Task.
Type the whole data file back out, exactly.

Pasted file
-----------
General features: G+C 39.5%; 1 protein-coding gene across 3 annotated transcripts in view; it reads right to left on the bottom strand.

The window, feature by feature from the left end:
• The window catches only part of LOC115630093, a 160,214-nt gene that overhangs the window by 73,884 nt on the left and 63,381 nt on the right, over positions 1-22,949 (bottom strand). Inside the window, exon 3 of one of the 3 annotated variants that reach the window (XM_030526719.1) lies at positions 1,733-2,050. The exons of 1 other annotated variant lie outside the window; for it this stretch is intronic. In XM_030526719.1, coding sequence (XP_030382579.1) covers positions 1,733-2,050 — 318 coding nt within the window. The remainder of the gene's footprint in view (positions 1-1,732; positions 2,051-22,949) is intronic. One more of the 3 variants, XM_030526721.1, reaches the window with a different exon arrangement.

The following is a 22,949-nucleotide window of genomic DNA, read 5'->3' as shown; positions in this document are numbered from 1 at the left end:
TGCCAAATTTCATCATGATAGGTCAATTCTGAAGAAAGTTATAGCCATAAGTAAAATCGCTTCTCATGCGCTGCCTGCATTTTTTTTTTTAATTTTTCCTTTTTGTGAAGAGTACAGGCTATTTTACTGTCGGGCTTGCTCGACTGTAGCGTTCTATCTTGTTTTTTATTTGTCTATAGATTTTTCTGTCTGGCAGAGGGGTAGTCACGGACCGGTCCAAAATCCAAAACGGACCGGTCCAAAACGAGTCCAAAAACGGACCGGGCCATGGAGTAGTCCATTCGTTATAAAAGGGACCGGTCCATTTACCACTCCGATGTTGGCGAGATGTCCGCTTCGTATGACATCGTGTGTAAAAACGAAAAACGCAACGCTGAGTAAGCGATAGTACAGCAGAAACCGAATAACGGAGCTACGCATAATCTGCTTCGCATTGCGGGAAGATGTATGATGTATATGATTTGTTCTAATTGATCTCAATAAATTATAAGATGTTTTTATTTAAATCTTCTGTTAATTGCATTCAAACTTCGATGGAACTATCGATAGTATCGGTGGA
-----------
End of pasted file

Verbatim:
General features: G+C 39.5%; 1 protein-coding gene across 3 annotated transcripts in view; it reads right to left on the bottom strand.

The window, feature by feature from the left end:
• The window catches only part of LOC115630093, a 160,214-nt gene that overhangs the window by 73,884 nt on the left and 63,381 nt on the right, over positions 1-22,949 (bottom strand). Inside the window, exon 3 of one of the 3 annotated variants that reach the window (XM_030526719.1) lies at positions 1,733-2,050. The exons of 1 other annotated variant lie outside the window; for it this stretch is intronic. In XM_030526719.1, coding sequence (XP_030382579.1) covers positions 1,733-2,050 — 318 coding nt within the window. The remainder of the gene's footprint in view (positions 1-1,732; positions 2,051-22,949) is intronic. One more of the 3 variants, XM_030526721.1, reaches the window with a different exon arrangement.

The following is a 22,949-nucleotide window of genomic DNA, read 5'->3' as shown; positions in this document are numbered from 1 at the left end:
TGCCAAATTTCATCATGATAGGTCAATTCTGAAGAAAGTTATAGCCATAAGTAAAATCGCTTCTCATGCGCTGCCTGCATTTTTTTTTTTAATTTTTCCTTTTTGTGAAGAGTACAGGCTATTTTACTGTCGGGCTTGCTCGACTGTAGCGTTCTATCTTGTTTTTTATTTGTCTATAGATTTTTCTGTCTGGCAGAGGGGTAGTCACGGACCGGTCCAAAATCCAAAACGGACCGGTCCAAAACGAGTCCAAAAACGGACCGGGCCATGGAGTAGTCCATTCGTTATAAAAGGGACCGGTCCATTTACCACTCCGATGTTGGCGAGATGTCCGCTTCGTATGACATCGTGTGTAAAAACGAAAAACGCAACGCTGAGTAAGCGATAGTACAGCAGAAACCGAATAACGGAGCTACGCATAATCTGCTTCGCATTGCGGGAAGATGTATGATGTATATGATTTGTTCTAATTGATCTCAATAAATTATAAGATGTTTTTATTTAAATCTTCTGTTAATTGCATTCAAACTTCGATGGAACTATCGATAGTATCGGTGGA